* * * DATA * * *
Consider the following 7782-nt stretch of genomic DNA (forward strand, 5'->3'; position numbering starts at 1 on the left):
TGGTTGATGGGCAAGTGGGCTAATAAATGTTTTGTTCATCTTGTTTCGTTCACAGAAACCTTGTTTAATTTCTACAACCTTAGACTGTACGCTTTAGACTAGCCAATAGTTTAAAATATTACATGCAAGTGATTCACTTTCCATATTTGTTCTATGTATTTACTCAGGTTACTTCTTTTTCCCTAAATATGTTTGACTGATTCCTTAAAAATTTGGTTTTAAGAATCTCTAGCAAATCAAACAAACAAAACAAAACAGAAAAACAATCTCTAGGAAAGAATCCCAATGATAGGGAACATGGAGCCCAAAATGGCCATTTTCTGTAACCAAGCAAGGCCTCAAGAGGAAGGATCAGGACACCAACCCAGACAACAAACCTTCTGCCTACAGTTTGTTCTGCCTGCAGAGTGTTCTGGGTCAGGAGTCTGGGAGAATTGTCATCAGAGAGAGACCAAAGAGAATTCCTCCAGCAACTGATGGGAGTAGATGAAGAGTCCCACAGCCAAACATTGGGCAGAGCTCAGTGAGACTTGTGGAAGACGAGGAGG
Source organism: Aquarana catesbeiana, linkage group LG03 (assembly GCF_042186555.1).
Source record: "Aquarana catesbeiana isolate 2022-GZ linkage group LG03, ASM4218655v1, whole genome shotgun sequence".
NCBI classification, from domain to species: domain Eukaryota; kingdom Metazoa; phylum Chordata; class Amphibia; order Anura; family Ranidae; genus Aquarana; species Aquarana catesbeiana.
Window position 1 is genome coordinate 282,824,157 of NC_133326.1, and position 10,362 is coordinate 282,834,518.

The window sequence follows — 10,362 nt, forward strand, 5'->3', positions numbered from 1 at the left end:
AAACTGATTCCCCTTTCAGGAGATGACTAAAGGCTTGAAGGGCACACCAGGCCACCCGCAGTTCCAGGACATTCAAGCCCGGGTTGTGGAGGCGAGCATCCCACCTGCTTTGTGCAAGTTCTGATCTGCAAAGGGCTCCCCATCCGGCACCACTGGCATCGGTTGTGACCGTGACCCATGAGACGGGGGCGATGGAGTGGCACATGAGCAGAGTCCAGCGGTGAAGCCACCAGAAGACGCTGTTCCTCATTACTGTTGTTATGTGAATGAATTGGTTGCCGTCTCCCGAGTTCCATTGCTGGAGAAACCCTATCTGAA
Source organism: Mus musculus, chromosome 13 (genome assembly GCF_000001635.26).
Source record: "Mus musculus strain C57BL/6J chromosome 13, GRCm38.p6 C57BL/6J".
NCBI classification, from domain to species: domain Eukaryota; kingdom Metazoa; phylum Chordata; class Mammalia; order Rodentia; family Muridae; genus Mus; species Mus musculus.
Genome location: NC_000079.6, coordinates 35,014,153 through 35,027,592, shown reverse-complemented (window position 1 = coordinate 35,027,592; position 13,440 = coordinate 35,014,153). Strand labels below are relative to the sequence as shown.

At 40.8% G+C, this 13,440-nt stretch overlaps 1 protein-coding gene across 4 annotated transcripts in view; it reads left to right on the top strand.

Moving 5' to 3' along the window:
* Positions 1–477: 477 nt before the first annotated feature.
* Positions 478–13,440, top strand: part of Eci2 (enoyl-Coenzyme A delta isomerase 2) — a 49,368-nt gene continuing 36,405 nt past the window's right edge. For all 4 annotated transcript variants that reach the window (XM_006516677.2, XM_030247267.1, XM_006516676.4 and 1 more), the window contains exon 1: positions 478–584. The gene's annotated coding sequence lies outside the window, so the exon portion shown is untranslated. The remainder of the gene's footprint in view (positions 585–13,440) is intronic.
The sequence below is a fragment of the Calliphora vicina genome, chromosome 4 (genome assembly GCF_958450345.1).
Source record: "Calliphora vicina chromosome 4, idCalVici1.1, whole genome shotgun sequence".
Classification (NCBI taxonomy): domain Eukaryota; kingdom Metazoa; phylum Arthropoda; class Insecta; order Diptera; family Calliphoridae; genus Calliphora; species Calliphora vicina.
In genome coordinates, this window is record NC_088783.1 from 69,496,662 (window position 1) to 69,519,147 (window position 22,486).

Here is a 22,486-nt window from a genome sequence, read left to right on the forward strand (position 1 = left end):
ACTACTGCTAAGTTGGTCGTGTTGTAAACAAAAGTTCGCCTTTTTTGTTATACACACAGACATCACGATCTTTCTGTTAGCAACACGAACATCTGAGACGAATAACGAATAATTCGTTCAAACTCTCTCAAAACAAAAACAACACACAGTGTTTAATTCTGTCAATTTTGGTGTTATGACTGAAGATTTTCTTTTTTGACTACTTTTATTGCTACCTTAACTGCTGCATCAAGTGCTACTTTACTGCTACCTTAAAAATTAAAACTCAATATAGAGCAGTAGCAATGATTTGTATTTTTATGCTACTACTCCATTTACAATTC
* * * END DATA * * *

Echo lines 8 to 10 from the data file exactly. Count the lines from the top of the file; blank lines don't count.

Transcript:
AAACTGATTCCCCTTTCAGGAGATGACTAAAGGCTTGAAGGGCACACCAGGCCACCCGCAGTTCCAGGACATTCAAGCCCGGGTTGTGGAGGCGAGCATCCCACCTGCTTTGTGCAAGTTCTGATCTGCAAAGGGCTCCCCATCCGGCACCACTGGCATCGGTTGTGACCGTGACCCATGAGACGGGGGCGATGGAGTGGCACATGAGCAGAGTCCAGCGGTGAAGCCACCAGAAGACGCTGTTCCTCATTACTGTTGTTATGTGAATGAATTGGTTGCCGTCTCCCGAGTTCCATTGCTGGAGAAACCCTATCTGAA
Source organism: Mus musculus, chromosome 13 (genome assembly GCF_000001635.26).
Source record: "Mus musculus strain C57BL/6J chromosome 13, GRCm38.p6 C57BL/6J".